Bees are some of the most effective pollinators of wild and cultivated crops in Texas. Without them we wouldn’t have foods like peppers, peaches, melons, berries, cotton, almonds, and more. Have you ever wondered where our bees go after the flowers have gone and the temperature drops below freezing? Just like mammals, these animals have their own incredible forms of hibernation and overwintering methods based on the type of species they are.
When we think of bees, we typically picture them living socially in a big colony or hive. As a matter of fact, though, almost 90% of the bees native to Texas are solitary insects, meaning individuals build nests and live by themselves. Most solitary bees dig burrows or tunnels into well-drained and sunny areas of bare soil. Other bees capitalize on abandoned deadwood beetle tunnels to create their nests in. While you are out for a walk or hike, you may notice a small collection of dirt with a hole on the top. This could be the home of a solitary bee. As they live alone, they are far less likely to come out and sting, as doing so poses a huge risk to them. These insects, such as carpenter and mason bees, will seal off their nests with a supply of nectar and pollen to keep their eggs safe and warm during the winter as they develop.
A common exception to most Texan bees being solitary, the fuzzy bumble bees we hear buzzing around and see hovering over Texas wildflowers are social insects that live in colonies throughout the year. As the weather gets colder, bumble bee colonies die back to only the queen, who goes into a solitary hibernation. Similar to bears, the queen has prepared by building up her body’s fat reserves to live off of while hibernating. Does the queen stay and hibernate in her nest? No. She finds a place in or on the warmer ground to hunker down during the winter. Common places you may find queen bumble bees hibernating near the ground are grass thatches (the portion of dry, dead grass at the base of a grass cluster), compost piles, abandoned rodent burrows or bird nests, and brush piles. After winter has passed, the queen bee emerges from her warm, protective hiding place, feasts on spring flower nectar, and builds a new colony. European honey bees are also social insects, but unlike bumble bees, they bundle together in their hives to stay warm during the winter. Honey bees eat stored honey for energy and cluster tightly together around the queen to maintain a hive temperature of around 93-97 F. When the temperature outside drops, the bees vibrate together to keep themselves warm.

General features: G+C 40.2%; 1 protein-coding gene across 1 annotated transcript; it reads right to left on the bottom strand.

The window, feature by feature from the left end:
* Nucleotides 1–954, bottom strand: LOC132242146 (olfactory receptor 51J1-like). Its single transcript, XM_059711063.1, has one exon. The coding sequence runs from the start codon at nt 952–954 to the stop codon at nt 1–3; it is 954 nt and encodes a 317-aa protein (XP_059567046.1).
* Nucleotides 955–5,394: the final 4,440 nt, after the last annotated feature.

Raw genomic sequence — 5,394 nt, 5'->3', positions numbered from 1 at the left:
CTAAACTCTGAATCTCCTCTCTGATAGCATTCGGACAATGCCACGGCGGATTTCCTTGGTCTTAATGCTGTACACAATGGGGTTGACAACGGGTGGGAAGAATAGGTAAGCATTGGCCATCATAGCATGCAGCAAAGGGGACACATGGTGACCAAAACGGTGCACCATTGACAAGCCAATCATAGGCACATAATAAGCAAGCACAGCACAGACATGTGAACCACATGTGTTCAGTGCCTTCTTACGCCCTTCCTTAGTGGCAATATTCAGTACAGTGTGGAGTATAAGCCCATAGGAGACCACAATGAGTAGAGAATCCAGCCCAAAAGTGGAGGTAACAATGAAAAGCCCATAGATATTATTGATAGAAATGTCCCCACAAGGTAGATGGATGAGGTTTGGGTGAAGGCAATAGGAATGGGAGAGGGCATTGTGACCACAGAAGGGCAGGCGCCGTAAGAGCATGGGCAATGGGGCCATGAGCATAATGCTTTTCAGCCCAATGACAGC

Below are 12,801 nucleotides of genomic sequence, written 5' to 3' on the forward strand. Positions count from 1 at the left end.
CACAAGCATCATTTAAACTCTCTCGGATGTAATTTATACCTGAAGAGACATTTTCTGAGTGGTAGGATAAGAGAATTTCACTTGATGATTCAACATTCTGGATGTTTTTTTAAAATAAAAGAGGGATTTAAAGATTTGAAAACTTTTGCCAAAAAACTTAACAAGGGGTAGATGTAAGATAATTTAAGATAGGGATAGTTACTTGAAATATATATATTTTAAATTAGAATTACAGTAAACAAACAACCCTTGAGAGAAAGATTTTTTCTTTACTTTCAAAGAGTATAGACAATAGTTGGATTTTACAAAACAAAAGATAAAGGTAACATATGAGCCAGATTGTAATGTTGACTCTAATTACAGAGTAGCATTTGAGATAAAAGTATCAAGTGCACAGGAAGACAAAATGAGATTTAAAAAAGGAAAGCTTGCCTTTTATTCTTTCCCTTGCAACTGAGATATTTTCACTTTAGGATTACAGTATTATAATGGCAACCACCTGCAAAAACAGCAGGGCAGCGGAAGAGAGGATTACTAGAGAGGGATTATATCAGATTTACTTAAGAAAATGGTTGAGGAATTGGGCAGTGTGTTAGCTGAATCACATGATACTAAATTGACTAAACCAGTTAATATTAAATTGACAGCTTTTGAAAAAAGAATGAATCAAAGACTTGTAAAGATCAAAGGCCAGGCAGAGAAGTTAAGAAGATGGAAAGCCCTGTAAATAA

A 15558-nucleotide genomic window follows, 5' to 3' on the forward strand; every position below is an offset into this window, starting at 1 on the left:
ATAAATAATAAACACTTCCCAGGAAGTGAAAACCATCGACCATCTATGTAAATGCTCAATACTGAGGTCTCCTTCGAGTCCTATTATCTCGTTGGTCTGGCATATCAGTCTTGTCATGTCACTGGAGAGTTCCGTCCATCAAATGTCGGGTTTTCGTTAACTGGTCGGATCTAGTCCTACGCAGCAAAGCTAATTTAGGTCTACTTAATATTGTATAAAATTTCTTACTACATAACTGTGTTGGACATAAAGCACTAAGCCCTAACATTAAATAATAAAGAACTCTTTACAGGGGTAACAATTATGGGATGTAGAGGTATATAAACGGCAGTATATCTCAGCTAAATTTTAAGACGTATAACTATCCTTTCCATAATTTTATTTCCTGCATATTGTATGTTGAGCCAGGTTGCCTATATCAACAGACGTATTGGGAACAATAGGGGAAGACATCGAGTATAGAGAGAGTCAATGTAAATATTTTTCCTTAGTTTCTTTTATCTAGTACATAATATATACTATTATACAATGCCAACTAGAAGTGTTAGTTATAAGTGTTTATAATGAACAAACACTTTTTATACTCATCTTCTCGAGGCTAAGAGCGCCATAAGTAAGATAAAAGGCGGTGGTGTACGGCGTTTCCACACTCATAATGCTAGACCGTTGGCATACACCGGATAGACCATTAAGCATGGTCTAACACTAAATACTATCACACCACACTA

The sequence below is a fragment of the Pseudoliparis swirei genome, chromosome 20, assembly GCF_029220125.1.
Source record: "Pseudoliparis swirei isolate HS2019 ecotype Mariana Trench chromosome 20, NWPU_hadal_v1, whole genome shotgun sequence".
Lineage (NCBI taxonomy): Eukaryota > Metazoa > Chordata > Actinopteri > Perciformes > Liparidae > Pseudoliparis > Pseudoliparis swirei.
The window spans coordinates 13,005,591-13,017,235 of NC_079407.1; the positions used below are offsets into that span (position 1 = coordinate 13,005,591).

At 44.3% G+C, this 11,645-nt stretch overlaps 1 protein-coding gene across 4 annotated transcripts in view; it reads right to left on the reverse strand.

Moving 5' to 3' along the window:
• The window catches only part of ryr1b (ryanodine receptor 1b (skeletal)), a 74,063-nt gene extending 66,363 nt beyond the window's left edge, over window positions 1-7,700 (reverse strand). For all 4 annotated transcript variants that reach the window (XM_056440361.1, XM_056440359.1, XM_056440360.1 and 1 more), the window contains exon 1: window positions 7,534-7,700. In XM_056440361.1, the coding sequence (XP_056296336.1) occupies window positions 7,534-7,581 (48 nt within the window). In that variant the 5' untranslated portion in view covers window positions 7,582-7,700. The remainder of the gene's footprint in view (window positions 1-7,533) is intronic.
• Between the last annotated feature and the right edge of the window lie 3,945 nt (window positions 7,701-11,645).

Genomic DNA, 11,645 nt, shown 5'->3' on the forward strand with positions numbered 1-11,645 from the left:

If you’d like to help bees get through the winter, here are some easy steps you can take in your own backyard or patio:
- Plant a prairie or a pocket prairie with native wildflowers and grasses to help provide food and habitat for pollinators. For patios, fill planters with native wildflowers and grasses.
- Do not rake or clear fallen autumn leaves in your yard, OR leave a few small piles of leaves around your yard.
- If you are clearing brush from your property, collect brush into a pile and leave it over the winter. This provides potential habitat for bees, small mammals, and birds.
- Create a bee hotel out of unused timber or wood. Make sure to do your research beforehand, as some bee hotels can cause more harm than good if made incorrectly. Here’s a great guide for creating your own bee hotel. Here’s an article that provides great tips for creating a high quality bee habitat.
Written by Rachel Seets, SMGA Outreach Committee member.